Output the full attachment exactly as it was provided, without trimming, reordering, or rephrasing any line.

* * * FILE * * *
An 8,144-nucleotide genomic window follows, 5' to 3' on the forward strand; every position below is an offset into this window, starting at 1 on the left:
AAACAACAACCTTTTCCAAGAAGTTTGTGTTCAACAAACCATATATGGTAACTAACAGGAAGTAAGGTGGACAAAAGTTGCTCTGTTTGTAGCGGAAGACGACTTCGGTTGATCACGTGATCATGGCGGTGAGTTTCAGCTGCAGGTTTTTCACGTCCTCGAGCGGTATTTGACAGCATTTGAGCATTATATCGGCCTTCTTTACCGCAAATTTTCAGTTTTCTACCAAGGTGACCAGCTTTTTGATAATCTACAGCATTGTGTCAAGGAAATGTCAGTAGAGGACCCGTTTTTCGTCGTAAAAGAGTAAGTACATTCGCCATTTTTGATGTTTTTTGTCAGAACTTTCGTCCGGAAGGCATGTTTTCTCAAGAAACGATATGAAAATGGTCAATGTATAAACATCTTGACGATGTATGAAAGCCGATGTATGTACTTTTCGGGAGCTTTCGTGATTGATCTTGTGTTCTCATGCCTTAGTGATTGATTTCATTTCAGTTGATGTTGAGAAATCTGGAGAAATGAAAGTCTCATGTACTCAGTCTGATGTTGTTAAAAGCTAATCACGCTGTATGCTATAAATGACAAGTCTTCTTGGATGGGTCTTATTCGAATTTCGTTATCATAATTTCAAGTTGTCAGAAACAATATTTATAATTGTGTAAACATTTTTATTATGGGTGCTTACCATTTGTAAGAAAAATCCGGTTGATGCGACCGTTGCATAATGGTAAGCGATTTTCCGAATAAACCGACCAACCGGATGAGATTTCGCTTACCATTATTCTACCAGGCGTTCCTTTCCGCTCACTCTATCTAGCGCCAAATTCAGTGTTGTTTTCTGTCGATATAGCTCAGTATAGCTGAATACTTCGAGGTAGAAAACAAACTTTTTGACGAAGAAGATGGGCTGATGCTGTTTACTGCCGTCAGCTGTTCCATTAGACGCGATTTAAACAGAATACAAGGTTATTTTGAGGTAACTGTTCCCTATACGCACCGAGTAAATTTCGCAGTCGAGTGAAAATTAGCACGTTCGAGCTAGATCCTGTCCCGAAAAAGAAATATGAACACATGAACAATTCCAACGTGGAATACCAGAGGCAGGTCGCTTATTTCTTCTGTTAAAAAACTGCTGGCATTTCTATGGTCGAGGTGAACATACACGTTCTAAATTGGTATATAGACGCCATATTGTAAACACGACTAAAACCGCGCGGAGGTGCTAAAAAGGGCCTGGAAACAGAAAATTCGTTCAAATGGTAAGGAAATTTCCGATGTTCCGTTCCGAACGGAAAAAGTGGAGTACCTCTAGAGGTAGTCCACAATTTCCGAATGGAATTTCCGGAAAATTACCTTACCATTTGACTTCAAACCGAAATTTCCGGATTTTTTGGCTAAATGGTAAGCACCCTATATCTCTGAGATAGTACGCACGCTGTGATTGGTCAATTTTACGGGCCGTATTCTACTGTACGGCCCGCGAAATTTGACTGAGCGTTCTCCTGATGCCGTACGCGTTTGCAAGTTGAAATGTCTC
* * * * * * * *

An 8,144-nucleotide genomic window follows, 5' to 3' on the forward strand; every position below is an offset into this window, starting at 1 on the left:
AAACAACAACCTTTTCCAAGAAGTTTGTGTTCAACAAACCATATATGGTAACTAACAGGAAGTAAGGTGGACAAAAGTTGCTCTGTTTGTAGCGGAAGACGACTTCGGTTGATCACGTGATCATGGCGGTGAGTTTCAGCTGCAGGTTTTTCACGTCCTCGAGCGGTATTTGACAGCATTTGAGCATTATATCGGCCTTCTTTACCGCAAATTTTCAGTTTTCTACCAAGGTGACCAGCTTTTTGATAATCTACAGCATTGTGTCAAGGAAATGTCAGTAGAGGACCCGTTTTTCGTCGTAAAAGAGTAAGTACATTCGCCATTTTTGATGTTTTTTGTCAGAACTTTCGTCCGGAAGGCATGTTTTCTCAAGAAACGATATGAAAATGGTCAATGTATAAACATCTTGACGATGTATGAAAGCCGATGTATGTACTTTTCGGGAGCTTTCGTGATTGATCTTGTGTTCTCATGCCTTAGTGATTGATTTCATTTCAGTTGATGTTGAGAAATCTGGAGAAATGAAAGTCTCATGTACTCAGTCTGATGTTGTTAAAAGCTAATCACGCTGTATGCTATAAATGACAAGTCTTCTTGGATGGGTCTTATTCGAATTTCGTTATCATAATTTCAAGTTGTCAGAAACAATATTTATAATTGTGTAAACATTTTTATTATGGGTGCTTACCATTTGTAAGAAAAATCCGGTTGATGCGACCGTTGCATAATGGTAAGCGATTTTCCGAATAAACCGACCAACCGGATGAGATTTCGCTTACCATTATTCTACCAGGCGTTCCTTTCCGCTCACTCTATCTAGCGCCAAATTCAGTGTTGTTTTCTGTCGATATAGCTCAGTATAGCTGAATACTTCGAGGTAGAAAACAAACTTTTTGACGAAGAAGATGGGCTGATGCTGTTTACTGCCGTCAGCTGTTCCATTAGACGCGATTTAAACAGAATACAAGGTTATTTTGAGGTAACTGTTCCCTATACGCACCGAGTAAATTTCGCAGTCGAGTGAAAATTAGCACGTTCGAGCTAGATCCTGTCCCGAAAAAGAAATATGAACACATGAACAATTCCAACGTGGAATACCAGAGGCAGGTCGCTTATTTCTTCTGTTAAAAAACTGCTGGCATTTCTATGGTCGAGGTGAACATACACGTTCTAAATTGGTATATAGACGCCATATTGTAAACACGACTAAAACCGCGCGGAGGTGCTAAAAAGGGCCTGGAAACAGAAAATTCGTTCAAATGGTAAGGAAATTTCCGATGTTCCGTTCCGAACGGAAAAAGTGGAGTACCTCTAGAGGTAGTCCACAATTTCCGAATGGAATTTCCGGAAAATTACCTTACCATTTGACTTCAAACCGAAATTTCCGGATTTTTTGGCTAAATGGTAAGCACCCTATATCTCTGAGATAGTACGCACGCTGTGATTGGTCAATTTTACGGGCCGTATTCTACTGTACGGCCCGCGAAATTTGACTGAGCGTTCTCCTGATGCCGTACGCGTTTGCAAGTTGAAATGTCTC